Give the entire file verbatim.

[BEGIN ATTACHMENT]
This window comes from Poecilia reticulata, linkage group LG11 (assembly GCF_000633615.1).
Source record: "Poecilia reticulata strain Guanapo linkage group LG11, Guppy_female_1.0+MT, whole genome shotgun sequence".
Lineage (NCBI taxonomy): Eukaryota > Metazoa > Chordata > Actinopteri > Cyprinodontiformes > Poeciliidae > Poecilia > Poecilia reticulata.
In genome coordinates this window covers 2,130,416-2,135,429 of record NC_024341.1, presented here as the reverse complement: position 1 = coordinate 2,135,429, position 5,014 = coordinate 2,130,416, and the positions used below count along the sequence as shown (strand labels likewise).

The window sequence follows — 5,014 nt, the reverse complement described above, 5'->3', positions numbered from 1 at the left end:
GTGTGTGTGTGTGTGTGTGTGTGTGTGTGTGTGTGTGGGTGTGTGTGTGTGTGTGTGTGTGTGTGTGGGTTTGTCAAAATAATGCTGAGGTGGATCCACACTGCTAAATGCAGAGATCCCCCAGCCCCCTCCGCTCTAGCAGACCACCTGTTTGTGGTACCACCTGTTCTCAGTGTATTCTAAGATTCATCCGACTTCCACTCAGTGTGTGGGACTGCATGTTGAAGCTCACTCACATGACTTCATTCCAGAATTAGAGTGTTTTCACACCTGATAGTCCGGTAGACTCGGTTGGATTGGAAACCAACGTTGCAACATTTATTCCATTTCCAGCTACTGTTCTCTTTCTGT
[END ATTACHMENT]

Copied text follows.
This window comes from Poecilia reticulata, linkage group LG11 (assembly GCF_000633615.1).
Source record: "Poecilia reticulata strain Guanapo linkage group LG11, Guppy_female_1.0+MT, whole genome shotgun sequence".
Lineage (NCBI taxonomy): Eukaryota > Metazoa > Chordata > Actinopteri > Cyprinodontiformes > Poeciliidae > Poecilia > Poecilia reticulata.
In genome coordinates this window covers 2,130,416-2,135,429 of record NC_024341.1, presented here as the reverse complement: position 1 = coordinate 2,135,429, position 5,014 = coordinate 2,130,416, and the positions used below count along the sequence as shown (strand labels likewise).

The window sequence follows — 5,014 nt, the reverse complement described above, 5'->3', positions numbered from 1 at the left end:
GTGTGTGTGTGTGTGTGTGTGTGTGTGTGTGTGTGTGGGTGTGTGTGTGTGTGTGTGTGTGTGTGTGGGTTTGTCAAAATAATGCTGAGGTGGATCCACACTGCTAAATGCAGAGATCCCCCAGCCCCCTCCGCTCTAGCAGACCACCTGTTTGTGGTACCACCTGTTCTCAGTGTATTCTAAGATTCATCCGACTTCCACTCAGTGTGTGGGACTGCATGTTGAAGCTCACTCACATGACTTCATTCCAGAATTAGAGTGTTTTCACACCTGATAGTCCGGTAGACTCGGTTGGATTGGAAACCAACGTTGCAACATTTATTCCATTTCCAGCTACTGTTCTCTTTCTGT